Sh Interface – What Is It Good for?

There are main principles and there are small technical details. People mostly understand how a petrol engine works. But that doesn’t mean they are able to fix one or even make it. No, it is a long way to understand how things really work. And it is a psychologically proven fact that we can’t really understand things until we will try to change them. Well, don’t try it at home with your petrol engine.

This time we will take a closer look on one of often omitted interfaces. You don’t need it in order to understand the general idea of IMS but when we go into a detail it can be very important.

Sh Interface

Sh Reference Point

The Sh interface is defined by 3GPP in TS 29.329 as a diameter interface between an AS and HSS.

Remember the third party registration? I admit I did’t tell you the whole truth. Shame on me. It can also look like this:

Sh interface in the third party registration

Sh interface in the third party registration

If you don’t believe anymore check the 3GPP TS 29.328.

So what operations are supported on Sh interface? There are two groups of them:

  1. Data handling procedures
    – The download of data from the HSS to an AS
    – The update of data in the HSS.
  2. Subscription/notification procedures
    – An AS can subscribe to receive notifications from the HSS of changes in data.
    – The HSS can notify an AS of changes in data for which the AS previously had subscribed.

In the first group we have:

User-Data-Request/Answer (AS -> HSS) 

This operation is used to download data for particular subscriber from HSS.

Profile-Update-Request/Answer (AS->HSS) 

In this operation AS stores/updates its data at HSS for a particular subscriber and/or application.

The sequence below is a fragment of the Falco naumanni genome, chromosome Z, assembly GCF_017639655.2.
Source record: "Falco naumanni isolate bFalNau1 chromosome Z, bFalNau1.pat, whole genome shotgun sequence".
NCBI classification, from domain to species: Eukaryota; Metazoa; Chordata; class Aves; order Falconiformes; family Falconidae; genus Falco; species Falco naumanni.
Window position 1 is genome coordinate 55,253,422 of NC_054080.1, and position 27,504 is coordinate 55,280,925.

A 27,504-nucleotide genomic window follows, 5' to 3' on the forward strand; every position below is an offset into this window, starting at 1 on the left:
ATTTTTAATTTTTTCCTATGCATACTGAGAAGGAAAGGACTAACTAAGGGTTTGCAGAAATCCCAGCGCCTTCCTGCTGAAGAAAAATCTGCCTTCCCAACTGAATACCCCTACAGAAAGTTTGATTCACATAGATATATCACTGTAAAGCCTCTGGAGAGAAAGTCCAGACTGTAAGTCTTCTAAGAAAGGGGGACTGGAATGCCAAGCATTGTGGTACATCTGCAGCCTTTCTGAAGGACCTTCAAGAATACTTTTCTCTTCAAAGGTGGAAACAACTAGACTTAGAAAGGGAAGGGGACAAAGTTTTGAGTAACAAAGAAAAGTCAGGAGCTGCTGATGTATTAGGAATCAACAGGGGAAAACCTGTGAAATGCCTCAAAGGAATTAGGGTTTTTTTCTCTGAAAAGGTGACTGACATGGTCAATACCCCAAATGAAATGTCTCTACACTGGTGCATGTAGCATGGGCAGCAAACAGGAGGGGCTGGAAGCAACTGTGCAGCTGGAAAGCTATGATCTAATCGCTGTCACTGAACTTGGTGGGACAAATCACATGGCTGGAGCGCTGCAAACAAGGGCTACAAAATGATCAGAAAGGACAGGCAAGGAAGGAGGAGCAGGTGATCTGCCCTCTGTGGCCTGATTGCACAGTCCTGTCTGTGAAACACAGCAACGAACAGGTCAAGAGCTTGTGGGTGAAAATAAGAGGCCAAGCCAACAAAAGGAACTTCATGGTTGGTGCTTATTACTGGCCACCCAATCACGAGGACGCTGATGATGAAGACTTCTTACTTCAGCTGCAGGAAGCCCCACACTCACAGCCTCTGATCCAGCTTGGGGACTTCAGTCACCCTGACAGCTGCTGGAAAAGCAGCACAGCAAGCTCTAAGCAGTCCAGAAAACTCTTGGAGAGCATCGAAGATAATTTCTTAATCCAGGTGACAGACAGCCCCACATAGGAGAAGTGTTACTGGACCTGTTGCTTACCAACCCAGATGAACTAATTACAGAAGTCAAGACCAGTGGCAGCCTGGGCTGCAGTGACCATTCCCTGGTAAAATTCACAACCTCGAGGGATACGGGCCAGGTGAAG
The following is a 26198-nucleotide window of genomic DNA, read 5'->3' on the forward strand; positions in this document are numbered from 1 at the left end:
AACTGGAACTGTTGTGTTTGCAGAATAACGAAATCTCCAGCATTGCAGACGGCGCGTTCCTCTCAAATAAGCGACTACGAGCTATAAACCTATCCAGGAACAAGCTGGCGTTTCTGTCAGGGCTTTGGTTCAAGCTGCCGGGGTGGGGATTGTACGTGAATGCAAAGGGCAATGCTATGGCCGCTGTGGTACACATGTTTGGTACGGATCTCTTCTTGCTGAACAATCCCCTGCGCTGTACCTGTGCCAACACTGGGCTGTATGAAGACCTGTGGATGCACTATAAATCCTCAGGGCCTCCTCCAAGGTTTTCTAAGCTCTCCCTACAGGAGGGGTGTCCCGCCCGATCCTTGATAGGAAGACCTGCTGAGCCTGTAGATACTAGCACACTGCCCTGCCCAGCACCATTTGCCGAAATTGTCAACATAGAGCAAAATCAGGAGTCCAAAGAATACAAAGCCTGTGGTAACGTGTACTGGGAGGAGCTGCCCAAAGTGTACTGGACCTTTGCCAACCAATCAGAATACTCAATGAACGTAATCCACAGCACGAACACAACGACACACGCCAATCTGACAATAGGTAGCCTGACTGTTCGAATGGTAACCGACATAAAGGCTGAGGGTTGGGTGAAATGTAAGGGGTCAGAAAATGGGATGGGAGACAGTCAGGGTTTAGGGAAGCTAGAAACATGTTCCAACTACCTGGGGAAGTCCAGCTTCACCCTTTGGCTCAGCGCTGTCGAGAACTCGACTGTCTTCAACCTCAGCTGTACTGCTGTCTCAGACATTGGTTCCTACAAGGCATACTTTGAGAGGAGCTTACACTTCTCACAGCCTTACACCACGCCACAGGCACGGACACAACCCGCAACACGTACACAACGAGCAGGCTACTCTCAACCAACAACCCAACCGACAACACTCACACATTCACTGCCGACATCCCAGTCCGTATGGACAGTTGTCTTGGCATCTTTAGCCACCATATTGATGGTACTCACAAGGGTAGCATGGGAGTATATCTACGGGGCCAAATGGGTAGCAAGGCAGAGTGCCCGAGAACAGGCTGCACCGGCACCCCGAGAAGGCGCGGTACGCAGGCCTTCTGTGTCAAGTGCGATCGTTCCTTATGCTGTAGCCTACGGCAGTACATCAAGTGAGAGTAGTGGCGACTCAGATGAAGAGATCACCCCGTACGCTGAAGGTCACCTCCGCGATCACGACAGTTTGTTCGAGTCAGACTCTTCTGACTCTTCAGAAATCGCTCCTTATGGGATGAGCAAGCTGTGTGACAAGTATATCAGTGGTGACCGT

In the second group we have:


AS takes a subscription that when ever there is change in particular data field for a given subscriber. Note that in the SNA the HSS returns the user data, so we don’t need to send UDR if we want to do the SNR anyway.

Push-Notification-Request/Answer (HSS->AS)

HSS updates the AS for change in some particular subscriber profile if the AS has an active subscription.

During the Third-party Registration the S-CSCF creates so-called AS mapping for a given subscriber with the primary AS. Since that time the S-CSCF doesn’t use a general FQDN but the address received in Contact header of 200 OK. AS can also subscribe to S-CSCF for updates related to the subscriber.
Why we need the Sh when there is a SIP REGISTER/SUBSCRIBE/NOTIFY? The thing is the SIP messages in the 3rd party registration are intended for the Event: Reg. Meaning that the AS will not receive all information – subscriber or non subscriber data it needs for the application of service (e.g. There is no information in the SIP REGISTER or NOTIFY telling the RCS whether a particular user has some active news feeds or a permission to moderate video chats.) Sh operations are more sensitive and suitable for this purpose. A typical VoLTE flow would look like this:
Sh Interface in VoLTE flow

Sh Interface in VoLTE flow

For registered users we can use instead of UDR/UDA the SNR/SNA (depends on the operator’s preferences). However not all the users are registered. Still time-to-time we need to apply some services for them (e.g. Call Forwarding to Voice Mail). In that case AS doesn’t have the subscriber profile in the memory and needs to retrieve the data – right, via Sh.
Sh for unregistered VoLTE subscribers

Sh for unregistered VoLTE subscribers

Because of geo-redundancy we always have at least 2 ASs. They are acting as primary servers for the users assigned during the third party registration (controlled by DNS). In case of a failure they act as a backup ASs too.

Sh for Failover

That means it can happen that some request doesn’t arrive on the primary AS (e.g. fail-over, request coming from Authentication Proxy or Sigtran network).  In that case the secondary AS will simply download the subscriber data from the HSS via the Sh interface.
VoLTE flow for Ut interface

VoLTE flow for Ut interface

For the VoLTE the ETSI TS 29.364 defines the XML format for service data descriptions for AS interoperability.
In some deployments we use an LDAP interface instead of the Sh for the data handling procedures. Depends on the preferences and on what vendors support. LDAP is usually being used along with SOAP protocol because not all the needed operations are supported by the LDAP. More information can be found in the post about HSS-FE.

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